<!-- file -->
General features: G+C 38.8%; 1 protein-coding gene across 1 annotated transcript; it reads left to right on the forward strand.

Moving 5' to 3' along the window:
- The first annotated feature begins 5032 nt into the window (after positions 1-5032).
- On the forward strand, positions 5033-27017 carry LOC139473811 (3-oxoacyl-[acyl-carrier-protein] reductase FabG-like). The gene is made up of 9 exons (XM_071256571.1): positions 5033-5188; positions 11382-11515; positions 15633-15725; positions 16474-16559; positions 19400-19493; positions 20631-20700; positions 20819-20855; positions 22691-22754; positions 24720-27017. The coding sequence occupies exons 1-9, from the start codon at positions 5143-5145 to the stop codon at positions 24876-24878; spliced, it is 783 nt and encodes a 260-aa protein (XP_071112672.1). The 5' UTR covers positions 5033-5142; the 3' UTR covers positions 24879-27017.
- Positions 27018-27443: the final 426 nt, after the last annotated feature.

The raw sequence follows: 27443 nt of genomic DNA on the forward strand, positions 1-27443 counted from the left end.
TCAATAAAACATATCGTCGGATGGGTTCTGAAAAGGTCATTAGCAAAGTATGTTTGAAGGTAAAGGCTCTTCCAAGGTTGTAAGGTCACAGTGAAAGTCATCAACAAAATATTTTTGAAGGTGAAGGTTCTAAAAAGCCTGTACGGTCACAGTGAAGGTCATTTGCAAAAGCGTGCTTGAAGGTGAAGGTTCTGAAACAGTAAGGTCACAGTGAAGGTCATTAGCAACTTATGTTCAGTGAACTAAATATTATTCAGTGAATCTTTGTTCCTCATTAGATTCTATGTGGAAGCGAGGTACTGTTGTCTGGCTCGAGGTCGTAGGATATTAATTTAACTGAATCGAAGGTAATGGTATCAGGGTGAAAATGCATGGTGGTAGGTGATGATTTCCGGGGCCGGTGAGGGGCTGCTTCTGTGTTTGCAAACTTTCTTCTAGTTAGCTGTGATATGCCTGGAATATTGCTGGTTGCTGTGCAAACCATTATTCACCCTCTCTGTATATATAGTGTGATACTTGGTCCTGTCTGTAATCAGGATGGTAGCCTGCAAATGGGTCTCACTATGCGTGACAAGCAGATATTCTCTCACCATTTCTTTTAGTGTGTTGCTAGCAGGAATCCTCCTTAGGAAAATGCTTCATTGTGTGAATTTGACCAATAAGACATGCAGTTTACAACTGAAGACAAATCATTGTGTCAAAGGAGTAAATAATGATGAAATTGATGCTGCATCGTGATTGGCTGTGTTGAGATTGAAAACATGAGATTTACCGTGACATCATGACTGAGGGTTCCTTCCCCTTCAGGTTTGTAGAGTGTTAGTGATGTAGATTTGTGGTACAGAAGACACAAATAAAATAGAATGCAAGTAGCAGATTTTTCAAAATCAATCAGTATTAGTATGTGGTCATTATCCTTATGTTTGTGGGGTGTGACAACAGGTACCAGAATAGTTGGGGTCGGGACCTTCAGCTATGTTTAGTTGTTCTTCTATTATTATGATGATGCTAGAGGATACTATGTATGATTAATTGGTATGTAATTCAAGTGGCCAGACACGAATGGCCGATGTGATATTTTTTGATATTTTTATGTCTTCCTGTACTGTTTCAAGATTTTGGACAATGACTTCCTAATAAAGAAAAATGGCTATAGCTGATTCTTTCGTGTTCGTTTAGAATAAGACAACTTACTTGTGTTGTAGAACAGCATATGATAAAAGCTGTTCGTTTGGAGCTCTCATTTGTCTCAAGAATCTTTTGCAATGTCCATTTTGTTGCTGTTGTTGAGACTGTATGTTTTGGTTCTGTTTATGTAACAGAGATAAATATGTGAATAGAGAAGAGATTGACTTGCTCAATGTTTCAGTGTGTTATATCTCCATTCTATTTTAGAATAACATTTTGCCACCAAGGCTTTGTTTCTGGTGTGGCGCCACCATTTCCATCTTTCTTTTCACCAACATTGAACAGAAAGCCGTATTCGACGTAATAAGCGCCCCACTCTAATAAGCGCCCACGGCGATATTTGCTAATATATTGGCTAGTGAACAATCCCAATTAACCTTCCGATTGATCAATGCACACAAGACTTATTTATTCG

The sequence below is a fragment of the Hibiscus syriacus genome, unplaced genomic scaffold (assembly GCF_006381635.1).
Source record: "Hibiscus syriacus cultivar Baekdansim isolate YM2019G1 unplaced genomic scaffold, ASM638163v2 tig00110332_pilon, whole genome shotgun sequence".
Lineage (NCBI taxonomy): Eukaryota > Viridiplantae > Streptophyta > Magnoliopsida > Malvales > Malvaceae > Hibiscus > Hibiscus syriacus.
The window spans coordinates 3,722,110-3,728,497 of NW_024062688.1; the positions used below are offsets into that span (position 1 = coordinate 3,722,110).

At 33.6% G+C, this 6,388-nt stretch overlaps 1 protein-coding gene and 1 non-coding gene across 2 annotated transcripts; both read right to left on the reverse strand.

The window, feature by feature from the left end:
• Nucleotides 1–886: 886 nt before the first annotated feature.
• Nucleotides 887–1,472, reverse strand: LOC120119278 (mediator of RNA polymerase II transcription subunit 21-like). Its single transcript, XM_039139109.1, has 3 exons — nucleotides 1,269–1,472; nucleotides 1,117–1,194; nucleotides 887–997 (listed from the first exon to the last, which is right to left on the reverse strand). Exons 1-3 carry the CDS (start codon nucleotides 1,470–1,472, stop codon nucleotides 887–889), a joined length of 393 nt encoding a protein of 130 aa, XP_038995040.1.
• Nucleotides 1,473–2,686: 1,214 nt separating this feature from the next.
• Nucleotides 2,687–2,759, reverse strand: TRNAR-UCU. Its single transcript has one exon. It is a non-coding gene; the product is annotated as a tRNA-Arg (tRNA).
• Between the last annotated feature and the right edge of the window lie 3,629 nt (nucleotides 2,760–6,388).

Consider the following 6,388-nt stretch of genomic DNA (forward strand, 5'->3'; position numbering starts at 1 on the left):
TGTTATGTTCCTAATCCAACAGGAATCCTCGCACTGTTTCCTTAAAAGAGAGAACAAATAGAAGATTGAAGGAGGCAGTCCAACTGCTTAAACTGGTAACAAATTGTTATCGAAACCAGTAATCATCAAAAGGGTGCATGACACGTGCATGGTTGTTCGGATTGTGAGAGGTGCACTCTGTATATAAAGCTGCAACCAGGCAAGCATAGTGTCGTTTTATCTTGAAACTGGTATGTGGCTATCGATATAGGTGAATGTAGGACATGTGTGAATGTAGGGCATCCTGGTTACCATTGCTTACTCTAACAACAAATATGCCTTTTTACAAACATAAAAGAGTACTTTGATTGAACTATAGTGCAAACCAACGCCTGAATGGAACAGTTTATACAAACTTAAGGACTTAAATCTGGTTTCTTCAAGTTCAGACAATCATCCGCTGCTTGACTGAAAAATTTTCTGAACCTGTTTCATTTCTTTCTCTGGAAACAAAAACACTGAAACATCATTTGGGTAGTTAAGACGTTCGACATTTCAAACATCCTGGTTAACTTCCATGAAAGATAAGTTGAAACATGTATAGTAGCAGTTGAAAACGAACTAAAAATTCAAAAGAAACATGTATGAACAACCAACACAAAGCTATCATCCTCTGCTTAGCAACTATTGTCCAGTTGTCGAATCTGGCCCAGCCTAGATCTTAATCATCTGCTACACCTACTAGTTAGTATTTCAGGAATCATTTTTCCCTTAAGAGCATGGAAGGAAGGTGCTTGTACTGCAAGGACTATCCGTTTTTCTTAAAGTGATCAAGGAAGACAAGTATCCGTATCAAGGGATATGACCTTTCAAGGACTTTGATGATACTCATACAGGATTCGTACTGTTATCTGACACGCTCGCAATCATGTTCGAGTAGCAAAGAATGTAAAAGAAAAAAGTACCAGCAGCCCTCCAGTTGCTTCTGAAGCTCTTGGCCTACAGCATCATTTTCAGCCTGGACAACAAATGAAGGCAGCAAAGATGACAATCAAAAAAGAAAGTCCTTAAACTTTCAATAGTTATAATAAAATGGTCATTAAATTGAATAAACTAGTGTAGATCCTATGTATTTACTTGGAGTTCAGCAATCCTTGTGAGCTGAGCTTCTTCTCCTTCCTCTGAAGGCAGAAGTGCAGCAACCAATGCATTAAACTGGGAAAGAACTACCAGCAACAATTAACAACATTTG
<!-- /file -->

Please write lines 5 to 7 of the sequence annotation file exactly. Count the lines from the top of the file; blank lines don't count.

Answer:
- Positions 27018-27443: the final 426 nt, after the last annotated feature.

The raw sequence follows: 27443 nt of genomic DNA on the forward strand, positions 1-27443 counted from the left end.
TCAATAAAACATATCGTCGGATGGGTTCTGAAAAGGTCATTAGCAAAGTATGTTTGAAGGTAAAGGCTCTTCCAAGGTTGTAAGGTCACAGTGAAAGTCATCAACAAAATATTTTTGAAGGTGAAGGTTCTAAAAAGCCTGTACGGTCACAGTGAAGGTCATTTGCAAAAGCGTGCTTGAAGGTGAAGGTTCTGAAACAGTAAGGTCACAGTGAAGGTCATTAGCAACTTATGTTCAGTGAACTAAATATTATTCAGTGAATCTTTGTTCCTCATTAGATTCTATGTGGAAGCGAGGTACTGTTGTCTGGCTCGAGGTCGTAGGATATTAATTTAACTGAATCGAAGGTAATGGTATCAGGGTGAAAATGCATGGTGGTAGGTGATGATTTCCGGGGCCGGTGAGGGGCTGCTTCTGTGTTTGCAAACTTTCTTCTAGTTAGCTGTGATATGCCTGGAATATTGCTGGTTGCTGTGCAAACCATTATTCACCCTCTCTGTATATATAGTGTGATACTTGGTCCTGTCTGTAATCAGGATGGTAGCCTGCAAATGGGTCTCACTATGCGTGACAAGCAGATATTCTCTCACCATTTCTTTTAGTGTGTTGCTAGCAGGAATCCTCCTTAGGAAAATGCTTCATTGTGTGAATTTGACCAATAAGACATGCAGTTTACAACTGAAGACAAATCATTGTGTCAAAGGAGTAAATAATGATGAAATTGATGCTGCATCGTGATTGGCTGTGTTGAGATTGAAAACATGAGATTTACCGTGACATCATGACTGAGGGTTCCTTCCCCTTCAGGTTTGTAGAGTGTTAGTGATGTAGATTTGTGGTACAGAAGACACAAATAAAATAGAATGCAAGTAGCAGATTTTTCAAAATCAATCAGTATTAGTATGTGGTCATTATCCTTATGTTTGTGGGGTGTGACAACAGGTACCAGAATAGTTGGGGTCGGGACCTTCAGCTATGTTTAGTTGTTCTTCTATTATTATGATGATGCTAGAGGATACTATGTATGATTAATTGGTATGTAATTCAAGTGGCCAGACACGAATGGCCGATGTGATATTTTTTGATATTTTTATGTCTTCCTGTACTGTTTCAAGATTTTGGACAATGACTTCCTAATAAAGAAAAATGGCTATAGCTGATTCTTTCGTGTTCGTTTAGAATAAGACAACTTACTTGTGTTGTAGAACAGCATATGATAAAAGCTGTTCGTTTGGAGCTCTCATTTGTCTCAAGAATCTTTTGCAATGTCCATTTTGTTGCTGTTGTTGAGACTGTATGTTTTGGTTCTGTTTATGTAACAGAGATAAATATGTGAATAGAGAAGAGATTGACTTGCTCAATGTTTCAGTGTGTTATATCTCCATTCTATTTTAGAATAACATTTTGCCACCAAGGCTTTGTTTCTGGTGTGGCGCCACCATTTCCATCTTTCTTTTCACCAACATTGAACAGAAAGCCGTATTCGACGTAATAAGCGCCCCACTCTAATAAGCGCCCACGGCGATATTTGCTAATATATTGGCTAGTGAACAATCCCAATTAACCTTCCGATTGATCAATGCACACAAGACTTATTTATTCG